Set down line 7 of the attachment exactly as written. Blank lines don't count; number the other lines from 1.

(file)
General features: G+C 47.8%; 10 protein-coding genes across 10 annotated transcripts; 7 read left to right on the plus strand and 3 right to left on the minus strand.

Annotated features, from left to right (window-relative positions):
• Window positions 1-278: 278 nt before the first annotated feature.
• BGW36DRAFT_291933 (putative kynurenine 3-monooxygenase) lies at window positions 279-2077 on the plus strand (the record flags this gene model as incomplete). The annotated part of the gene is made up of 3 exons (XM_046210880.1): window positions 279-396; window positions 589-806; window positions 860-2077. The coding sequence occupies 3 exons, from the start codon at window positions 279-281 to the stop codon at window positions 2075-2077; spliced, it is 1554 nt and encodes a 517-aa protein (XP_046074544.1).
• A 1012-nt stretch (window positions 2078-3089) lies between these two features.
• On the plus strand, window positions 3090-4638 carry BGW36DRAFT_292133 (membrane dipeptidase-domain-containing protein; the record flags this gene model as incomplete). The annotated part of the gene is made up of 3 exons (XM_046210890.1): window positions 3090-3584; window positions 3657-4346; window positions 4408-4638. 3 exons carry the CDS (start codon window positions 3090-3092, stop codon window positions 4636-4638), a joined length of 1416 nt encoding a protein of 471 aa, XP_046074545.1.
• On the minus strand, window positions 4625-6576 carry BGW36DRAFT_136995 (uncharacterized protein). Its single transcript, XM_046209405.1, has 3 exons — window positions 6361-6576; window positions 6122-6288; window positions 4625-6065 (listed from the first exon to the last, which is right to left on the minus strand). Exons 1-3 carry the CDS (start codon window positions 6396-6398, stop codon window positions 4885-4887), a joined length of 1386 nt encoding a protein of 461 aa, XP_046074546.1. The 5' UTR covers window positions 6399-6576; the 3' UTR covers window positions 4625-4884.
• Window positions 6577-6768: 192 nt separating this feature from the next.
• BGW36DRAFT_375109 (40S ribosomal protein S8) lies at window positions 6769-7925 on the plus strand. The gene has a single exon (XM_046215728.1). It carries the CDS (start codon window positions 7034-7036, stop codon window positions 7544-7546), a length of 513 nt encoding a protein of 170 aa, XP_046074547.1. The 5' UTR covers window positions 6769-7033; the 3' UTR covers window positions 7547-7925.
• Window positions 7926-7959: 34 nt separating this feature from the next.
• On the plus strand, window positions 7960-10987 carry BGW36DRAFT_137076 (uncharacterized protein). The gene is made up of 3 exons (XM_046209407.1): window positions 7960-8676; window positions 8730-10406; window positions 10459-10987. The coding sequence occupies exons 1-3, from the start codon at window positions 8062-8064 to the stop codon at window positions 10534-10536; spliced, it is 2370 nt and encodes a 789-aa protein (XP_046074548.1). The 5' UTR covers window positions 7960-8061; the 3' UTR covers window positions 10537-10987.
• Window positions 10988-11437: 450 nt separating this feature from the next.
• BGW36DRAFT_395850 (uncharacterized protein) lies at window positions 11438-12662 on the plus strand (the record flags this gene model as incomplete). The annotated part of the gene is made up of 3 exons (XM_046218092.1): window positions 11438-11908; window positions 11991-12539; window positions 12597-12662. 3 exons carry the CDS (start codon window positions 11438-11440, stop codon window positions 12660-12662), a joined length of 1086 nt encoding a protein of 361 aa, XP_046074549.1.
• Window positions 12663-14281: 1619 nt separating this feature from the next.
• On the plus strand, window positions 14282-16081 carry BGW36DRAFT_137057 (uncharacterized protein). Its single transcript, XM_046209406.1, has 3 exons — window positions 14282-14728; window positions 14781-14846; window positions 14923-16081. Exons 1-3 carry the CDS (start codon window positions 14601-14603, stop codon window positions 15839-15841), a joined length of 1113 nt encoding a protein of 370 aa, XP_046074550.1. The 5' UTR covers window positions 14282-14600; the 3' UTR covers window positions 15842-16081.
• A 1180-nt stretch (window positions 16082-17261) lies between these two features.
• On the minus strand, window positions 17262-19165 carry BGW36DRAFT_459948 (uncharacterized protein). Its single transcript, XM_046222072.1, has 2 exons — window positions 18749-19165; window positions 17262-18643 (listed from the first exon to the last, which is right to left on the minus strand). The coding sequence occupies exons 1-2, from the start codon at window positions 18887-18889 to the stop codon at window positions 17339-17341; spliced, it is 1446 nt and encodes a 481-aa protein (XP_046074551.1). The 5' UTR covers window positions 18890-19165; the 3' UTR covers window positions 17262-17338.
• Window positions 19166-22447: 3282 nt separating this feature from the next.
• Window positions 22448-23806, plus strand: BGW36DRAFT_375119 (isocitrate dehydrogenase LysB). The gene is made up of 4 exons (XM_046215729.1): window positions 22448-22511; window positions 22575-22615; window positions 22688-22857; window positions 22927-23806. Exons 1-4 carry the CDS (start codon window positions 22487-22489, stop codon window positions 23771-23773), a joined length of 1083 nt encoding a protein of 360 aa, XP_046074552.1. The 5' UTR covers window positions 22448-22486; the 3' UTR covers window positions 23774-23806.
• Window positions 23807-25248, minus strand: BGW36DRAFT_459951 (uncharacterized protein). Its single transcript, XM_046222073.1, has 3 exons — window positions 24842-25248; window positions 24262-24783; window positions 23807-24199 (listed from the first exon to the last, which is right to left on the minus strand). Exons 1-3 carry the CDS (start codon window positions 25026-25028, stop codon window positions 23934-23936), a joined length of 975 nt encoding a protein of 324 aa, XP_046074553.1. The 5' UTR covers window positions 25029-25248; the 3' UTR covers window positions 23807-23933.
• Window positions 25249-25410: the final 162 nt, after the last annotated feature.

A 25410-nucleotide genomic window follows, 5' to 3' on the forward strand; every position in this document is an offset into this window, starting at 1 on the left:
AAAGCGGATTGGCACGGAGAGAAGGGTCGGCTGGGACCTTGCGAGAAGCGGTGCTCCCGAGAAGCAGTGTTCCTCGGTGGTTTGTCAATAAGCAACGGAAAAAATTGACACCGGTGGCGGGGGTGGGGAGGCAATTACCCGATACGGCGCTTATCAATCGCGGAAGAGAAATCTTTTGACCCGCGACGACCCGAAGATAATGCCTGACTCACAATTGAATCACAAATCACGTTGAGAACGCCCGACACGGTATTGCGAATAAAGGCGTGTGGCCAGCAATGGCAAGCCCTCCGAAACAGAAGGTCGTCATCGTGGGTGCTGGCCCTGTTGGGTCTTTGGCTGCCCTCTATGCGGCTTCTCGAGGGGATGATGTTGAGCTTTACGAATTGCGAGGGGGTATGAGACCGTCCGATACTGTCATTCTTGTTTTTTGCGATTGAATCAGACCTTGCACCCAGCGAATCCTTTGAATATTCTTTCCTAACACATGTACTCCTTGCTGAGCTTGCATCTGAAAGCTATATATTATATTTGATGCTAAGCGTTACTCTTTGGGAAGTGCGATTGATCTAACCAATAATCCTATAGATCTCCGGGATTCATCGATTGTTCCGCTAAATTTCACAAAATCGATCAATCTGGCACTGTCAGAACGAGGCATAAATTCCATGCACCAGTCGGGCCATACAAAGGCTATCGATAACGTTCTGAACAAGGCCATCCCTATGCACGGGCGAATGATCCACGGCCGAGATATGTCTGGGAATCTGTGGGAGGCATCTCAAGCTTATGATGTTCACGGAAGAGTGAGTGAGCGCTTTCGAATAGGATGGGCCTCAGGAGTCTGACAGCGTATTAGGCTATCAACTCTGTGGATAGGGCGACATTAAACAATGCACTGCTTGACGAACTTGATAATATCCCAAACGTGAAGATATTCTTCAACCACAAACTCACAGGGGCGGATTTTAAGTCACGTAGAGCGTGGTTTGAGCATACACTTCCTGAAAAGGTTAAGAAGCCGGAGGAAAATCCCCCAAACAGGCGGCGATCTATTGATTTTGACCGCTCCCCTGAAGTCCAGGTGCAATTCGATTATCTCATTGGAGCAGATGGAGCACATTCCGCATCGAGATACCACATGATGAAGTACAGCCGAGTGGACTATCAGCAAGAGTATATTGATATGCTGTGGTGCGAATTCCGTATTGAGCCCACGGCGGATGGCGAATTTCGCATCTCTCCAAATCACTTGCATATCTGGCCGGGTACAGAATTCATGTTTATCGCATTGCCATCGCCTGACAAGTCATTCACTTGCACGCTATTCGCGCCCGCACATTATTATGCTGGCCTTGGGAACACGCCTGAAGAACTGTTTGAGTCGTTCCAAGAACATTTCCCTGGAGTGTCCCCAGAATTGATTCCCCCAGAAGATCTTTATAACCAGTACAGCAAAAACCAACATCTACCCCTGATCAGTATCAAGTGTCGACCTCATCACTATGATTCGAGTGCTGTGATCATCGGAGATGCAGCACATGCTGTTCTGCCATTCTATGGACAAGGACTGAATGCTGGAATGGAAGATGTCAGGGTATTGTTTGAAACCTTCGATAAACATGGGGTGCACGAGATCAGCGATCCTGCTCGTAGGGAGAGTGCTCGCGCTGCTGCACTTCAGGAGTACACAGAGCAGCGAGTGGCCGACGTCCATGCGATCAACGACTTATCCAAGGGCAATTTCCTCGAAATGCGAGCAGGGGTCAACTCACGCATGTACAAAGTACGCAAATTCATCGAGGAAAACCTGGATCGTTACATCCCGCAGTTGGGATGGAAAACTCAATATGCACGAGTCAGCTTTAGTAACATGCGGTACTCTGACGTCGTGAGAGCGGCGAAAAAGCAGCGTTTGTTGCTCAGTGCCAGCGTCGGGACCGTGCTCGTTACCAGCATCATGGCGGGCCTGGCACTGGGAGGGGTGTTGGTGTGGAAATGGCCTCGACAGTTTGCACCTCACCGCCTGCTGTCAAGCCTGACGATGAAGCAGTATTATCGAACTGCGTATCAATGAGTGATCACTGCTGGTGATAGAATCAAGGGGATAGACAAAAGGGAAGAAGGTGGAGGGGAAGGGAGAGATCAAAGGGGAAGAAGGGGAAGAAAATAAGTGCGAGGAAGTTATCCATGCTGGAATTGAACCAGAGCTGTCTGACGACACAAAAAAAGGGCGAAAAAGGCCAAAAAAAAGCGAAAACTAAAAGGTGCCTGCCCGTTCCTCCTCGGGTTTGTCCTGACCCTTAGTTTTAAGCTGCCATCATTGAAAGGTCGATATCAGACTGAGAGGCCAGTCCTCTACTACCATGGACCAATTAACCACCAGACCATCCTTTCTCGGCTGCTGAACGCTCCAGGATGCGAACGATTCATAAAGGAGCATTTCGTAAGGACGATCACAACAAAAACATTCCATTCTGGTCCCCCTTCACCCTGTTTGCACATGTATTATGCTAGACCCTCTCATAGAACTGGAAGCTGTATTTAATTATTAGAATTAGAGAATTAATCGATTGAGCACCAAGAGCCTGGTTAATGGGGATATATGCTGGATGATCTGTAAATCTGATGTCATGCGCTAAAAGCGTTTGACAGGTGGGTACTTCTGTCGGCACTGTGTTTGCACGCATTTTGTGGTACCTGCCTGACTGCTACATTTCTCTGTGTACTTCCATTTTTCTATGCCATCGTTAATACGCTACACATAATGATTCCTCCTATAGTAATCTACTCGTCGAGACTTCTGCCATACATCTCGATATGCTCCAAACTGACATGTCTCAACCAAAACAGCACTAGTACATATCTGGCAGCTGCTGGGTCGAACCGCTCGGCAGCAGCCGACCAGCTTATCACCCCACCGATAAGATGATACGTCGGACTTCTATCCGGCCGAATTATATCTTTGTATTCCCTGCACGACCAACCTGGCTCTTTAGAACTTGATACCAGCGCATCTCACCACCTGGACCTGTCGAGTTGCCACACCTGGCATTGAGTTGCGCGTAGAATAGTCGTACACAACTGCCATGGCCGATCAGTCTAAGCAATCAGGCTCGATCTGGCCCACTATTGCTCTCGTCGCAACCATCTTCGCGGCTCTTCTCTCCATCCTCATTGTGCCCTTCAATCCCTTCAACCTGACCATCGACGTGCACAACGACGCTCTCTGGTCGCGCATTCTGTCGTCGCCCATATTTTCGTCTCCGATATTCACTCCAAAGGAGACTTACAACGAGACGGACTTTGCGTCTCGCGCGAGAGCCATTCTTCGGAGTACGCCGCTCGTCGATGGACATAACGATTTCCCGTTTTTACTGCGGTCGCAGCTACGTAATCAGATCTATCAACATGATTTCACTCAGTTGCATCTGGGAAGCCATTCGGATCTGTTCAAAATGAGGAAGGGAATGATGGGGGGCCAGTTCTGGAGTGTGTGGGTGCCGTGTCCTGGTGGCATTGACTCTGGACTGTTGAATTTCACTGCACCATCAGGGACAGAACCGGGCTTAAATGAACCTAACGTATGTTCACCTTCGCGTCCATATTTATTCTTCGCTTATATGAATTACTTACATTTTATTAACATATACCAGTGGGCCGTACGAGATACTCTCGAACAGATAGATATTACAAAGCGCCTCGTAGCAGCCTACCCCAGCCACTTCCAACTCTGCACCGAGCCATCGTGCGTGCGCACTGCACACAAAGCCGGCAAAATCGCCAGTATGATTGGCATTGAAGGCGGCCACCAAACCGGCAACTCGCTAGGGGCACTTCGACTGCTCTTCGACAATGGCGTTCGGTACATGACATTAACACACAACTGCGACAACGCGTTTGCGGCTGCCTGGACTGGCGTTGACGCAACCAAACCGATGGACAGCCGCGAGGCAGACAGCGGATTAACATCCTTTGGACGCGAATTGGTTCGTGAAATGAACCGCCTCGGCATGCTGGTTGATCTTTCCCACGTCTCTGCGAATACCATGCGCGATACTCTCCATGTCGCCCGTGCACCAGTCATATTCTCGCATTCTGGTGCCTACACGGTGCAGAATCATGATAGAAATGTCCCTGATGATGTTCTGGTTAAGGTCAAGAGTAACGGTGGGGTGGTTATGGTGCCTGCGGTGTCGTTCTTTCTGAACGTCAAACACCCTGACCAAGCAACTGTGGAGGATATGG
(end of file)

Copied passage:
• On the minus strand, window positions 4625-6576 carry BGW36DRAFT_136995 (uncharacterized protein). Its single transcript, XM_046209405.1, has 3 exons — window positions 6361-6576; window positions 6122-6288; window positions 4625-6065 (listed from the first exon to the last, which is right to left on the minus strand). Exons 1-3 carry the CDS (start codon window positions 6396-6398, stop codon window positions 4885-4887), a joined length of 1386 nt encoding a protein of 461 aa, XP_046074546.1. The 5' UTR covers window positions 6399-6576; the 3' UTR covers window positions 4625-4884.